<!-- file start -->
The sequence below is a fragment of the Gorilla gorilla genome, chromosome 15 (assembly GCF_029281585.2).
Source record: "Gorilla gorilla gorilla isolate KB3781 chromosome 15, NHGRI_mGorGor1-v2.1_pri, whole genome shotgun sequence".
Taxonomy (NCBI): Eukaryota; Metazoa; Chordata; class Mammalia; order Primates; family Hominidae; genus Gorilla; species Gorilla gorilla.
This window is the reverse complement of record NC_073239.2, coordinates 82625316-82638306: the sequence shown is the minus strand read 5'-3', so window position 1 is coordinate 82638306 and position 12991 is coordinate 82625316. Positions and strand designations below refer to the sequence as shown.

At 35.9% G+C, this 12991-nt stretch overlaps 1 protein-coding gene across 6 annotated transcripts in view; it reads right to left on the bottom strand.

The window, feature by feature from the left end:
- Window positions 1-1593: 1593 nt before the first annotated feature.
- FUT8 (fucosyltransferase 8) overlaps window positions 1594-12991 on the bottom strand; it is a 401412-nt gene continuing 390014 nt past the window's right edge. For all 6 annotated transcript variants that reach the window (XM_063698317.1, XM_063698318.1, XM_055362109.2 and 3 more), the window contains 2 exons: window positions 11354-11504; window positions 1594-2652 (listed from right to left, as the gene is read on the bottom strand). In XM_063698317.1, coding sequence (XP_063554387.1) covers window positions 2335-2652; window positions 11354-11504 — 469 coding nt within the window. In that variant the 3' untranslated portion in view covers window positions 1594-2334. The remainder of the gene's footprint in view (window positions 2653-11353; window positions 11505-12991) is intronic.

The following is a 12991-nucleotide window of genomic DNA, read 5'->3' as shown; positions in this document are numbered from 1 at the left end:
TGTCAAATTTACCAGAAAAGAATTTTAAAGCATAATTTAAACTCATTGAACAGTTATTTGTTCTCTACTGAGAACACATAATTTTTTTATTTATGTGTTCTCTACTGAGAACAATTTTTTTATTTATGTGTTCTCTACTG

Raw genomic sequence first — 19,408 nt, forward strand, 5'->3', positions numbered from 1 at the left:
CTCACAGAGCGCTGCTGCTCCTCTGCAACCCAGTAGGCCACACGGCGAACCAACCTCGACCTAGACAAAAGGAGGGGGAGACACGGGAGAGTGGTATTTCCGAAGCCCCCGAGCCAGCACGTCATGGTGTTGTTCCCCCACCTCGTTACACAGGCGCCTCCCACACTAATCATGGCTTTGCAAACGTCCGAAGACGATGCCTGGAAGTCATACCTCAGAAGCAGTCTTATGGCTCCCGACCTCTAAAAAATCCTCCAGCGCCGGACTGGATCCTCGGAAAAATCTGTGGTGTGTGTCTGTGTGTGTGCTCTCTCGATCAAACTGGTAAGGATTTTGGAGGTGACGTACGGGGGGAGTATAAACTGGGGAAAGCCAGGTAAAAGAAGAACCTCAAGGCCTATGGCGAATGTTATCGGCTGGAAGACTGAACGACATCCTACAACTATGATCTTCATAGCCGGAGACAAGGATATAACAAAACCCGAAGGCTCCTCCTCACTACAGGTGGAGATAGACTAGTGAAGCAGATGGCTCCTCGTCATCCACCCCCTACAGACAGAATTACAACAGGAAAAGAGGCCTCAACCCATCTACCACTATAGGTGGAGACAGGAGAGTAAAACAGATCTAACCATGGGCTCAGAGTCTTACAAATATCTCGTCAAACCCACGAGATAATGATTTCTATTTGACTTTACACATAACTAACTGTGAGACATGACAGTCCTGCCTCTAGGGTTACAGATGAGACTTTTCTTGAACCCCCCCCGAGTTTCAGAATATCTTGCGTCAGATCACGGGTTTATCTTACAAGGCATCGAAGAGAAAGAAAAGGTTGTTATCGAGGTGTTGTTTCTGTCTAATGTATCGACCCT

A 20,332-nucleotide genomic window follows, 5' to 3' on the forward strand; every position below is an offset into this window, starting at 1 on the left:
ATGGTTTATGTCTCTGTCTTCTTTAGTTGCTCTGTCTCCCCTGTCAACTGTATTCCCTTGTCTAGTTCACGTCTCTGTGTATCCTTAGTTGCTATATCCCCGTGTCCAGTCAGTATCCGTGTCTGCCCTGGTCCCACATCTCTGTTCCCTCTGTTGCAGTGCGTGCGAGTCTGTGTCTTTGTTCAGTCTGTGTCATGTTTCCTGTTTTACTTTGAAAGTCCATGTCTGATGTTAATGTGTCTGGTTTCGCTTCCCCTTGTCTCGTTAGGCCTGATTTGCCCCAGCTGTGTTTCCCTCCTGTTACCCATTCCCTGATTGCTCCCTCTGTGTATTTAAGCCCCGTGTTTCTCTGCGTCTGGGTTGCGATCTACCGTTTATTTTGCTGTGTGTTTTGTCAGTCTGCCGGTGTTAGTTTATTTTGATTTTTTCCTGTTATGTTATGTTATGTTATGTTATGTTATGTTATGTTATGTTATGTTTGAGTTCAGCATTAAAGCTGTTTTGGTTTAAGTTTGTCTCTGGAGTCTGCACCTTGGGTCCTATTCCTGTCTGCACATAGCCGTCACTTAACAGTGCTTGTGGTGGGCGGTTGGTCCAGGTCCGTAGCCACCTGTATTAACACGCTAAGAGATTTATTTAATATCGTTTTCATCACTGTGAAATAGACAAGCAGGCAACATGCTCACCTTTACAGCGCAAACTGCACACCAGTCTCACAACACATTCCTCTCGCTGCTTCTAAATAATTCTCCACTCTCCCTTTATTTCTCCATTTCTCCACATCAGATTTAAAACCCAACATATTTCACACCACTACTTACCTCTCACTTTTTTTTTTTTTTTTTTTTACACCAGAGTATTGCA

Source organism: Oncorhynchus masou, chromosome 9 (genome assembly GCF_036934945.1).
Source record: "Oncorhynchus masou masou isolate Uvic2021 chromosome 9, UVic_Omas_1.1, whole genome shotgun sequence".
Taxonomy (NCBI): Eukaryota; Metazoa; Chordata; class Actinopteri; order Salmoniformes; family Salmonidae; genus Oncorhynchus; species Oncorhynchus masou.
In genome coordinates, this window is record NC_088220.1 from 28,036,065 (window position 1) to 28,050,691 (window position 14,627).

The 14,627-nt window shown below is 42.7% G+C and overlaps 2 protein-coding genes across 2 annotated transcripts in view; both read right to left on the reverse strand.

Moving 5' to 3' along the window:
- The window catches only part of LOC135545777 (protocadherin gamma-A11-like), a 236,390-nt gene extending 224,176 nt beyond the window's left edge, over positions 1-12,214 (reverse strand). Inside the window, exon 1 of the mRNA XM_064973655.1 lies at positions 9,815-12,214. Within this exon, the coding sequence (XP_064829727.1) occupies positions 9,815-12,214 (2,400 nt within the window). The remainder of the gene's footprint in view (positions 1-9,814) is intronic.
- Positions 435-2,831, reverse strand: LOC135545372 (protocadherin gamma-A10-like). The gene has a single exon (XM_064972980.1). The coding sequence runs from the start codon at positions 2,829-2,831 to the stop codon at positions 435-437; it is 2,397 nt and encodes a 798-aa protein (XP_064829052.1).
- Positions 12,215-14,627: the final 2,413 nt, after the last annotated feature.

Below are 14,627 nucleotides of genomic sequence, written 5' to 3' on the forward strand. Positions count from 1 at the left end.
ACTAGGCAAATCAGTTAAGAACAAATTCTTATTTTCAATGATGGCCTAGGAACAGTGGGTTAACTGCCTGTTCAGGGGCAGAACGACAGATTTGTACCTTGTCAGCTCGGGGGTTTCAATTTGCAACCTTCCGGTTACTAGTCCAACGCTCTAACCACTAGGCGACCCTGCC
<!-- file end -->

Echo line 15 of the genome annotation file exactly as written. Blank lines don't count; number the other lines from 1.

Source organism: Oncorhynchus masou, chromosome 9 (genome assembly GCF_036934945.1).